iOS flaw lets apps with location permission access user photos

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A newly-discovered loophole in Apple’s iOS operating system can enable app developers to access users’ photos without permission. Recent reports indicate Apple may already be working on a fix for its next update to iOS.

The gap in iOS privacy permissions seems to be much the same as the loophole exploited by Path and other applications that offered unrestricted access to users’s address books. While most people would consider access to their device’s address books and contact information sensitive and confidential, Apple’s iOS does not require developers obtain users’ explicit permission to access the data, whether through a dialog in every app that wants to access the information or through a system-wide setting.

It turns out iOS devices’ address books weren’t the only things available without explicit permission: if a user allows an application to access location information, the app then has access to the user’s entire photo library without any additional notification. Since iOS devices tag photos with timestamps and location information, in theory access to the photo library could be used to assemble a breadcrumb trail of a user’s movements — or at least where they’ve taken pictures.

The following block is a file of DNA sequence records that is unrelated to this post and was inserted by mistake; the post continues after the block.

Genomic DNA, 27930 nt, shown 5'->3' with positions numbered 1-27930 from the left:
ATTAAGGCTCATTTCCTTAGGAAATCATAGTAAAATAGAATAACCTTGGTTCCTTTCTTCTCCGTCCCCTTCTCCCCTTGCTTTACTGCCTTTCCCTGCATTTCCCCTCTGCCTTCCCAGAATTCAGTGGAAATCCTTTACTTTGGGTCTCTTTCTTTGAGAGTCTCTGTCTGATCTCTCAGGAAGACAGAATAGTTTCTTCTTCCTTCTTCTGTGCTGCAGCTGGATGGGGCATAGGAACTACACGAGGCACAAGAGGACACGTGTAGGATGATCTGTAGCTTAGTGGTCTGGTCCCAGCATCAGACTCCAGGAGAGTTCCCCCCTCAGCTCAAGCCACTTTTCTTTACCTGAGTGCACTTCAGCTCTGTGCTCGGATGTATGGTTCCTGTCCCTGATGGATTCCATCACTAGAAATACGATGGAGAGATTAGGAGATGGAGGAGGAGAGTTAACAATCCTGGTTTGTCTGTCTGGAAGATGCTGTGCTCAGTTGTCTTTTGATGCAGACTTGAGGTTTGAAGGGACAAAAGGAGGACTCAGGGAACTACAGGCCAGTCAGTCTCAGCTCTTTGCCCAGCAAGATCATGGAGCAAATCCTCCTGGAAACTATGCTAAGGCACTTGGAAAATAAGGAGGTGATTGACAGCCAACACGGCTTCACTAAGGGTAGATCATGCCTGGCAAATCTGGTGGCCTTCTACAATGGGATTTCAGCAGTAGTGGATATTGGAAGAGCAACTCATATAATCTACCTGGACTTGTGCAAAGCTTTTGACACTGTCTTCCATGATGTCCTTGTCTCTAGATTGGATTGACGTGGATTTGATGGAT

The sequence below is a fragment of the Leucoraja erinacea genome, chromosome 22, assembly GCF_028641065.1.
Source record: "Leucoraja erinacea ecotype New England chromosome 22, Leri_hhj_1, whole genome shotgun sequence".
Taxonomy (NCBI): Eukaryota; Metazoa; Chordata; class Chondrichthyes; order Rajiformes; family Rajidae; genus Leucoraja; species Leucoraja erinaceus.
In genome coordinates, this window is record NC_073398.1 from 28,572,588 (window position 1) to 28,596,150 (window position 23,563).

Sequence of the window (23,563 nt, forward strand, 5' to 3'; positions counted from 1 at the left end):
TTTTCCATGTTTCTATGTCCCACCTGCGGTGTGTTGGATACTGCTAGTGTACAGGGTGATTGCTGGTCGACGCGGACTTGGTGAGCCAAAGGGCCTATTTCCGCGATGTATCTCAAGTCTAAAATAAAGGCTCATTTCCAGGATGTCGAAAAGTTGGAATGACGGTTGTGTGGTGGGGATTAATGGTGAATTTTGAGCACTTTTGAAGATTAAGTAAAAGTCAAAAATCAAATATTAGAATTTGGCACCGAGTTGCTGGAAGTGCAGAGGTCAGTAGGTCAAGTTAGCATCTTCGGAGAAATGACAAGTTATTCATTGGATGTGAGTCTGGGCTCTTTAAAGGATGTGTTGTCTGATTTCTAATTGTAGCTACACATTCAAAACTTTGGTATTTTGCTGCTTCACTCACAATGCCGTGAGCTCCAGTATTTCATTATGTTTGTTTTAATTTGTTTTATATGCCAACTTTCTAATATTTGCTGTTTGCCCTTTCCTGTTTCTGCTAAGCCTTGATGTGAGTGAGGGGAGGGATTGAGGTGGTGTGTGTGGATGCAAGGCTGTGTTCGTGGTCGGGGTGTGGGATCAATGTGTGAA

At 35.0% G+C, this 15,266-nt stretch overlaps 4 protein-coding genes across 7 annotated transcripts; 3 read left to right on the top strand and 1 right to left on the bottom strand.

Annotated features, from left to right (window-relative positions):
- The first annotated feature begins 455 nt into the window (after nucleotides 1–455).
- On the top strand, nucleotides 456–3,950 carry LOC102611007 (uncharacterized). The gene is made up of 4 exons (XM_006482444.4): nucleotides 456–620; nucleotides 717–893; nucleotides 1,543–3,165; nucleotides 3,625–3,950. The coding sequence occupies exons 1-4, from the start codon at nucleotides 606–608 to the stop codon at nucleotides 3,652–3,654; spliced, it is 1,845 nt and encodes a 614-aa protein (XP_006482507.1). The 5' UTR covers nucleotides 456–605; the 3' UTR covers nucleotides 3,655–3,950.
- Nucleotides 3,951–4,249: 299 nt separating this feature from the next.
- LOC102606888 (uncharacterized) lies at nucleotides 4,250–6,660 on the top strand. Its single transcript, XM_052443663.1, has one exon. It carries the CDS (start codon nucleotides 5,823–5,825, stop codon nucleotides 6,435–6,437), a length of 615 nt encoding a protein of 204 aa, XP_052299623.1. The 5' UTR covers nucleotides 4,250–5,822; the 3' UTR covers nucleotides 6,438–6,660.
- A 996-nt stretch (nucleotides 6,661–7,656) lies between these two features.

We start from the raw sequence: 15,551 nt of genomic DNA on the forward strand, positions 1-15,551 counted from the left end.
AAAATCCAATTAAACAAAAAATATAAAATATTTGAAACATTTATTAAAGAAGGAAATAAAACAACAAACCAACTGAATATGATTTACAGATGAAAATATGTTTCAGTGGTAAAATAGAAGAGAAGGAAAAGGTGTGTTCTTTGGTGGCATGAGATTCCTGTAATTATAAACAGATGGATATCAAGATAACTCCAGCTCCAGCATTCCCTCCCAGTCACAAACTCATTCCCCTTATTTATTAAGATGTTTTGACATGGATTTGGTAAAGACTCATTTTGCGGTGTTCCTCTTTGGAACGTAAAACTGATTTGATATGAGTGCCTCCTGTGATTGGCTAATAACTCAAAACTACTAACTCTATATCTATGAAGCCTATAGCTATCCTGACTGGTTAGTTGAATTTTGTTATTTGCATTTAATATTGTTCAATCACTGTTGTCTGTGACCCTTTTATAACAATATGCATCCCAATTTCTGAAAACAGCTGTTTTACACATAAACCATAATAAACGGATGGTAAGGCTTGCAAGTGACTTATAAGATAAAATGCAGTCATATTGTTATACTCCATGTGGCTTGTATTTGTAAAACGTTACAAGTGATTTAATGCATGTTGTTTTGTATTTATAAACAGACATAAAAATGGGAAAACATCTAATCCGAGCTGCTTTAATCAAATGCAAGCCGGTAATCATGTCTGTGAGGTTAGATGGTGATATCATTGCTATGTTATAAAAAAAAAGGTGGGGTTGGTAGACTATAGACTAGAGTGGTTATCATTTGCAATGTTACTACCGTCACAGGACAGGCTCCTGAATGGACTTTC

Although the capability to access the entire photo library once permission had been granted to access location information has been known to developers for some time, the story was first broken by 9to5 Mac, and followed up by The New York Times.

While the address book loophole was discovered by examining network data transmitted by the popular app Path, so far there don’t appear to be any widespread apps that take advantage of the photo access loophole.

Apple introduced the ability for apps to access a users’ photo library in iOS 4. Apple screens applications for illicit behavior before allowing them to go on sale in its App Store, and could possibly detect and deny approval to apps that siphoned off a user’s photos. However, capturing a user’s address book was also against Apple’s guidelines, and the company nonetheless approved many applications that used the capability.

The Verge reports that Apple is working on a fix for both the address book and photo access problems in a future update of iOS, and that access to the photo library is an unintended side effect of granting permission to access location data, rather than an intended feature.

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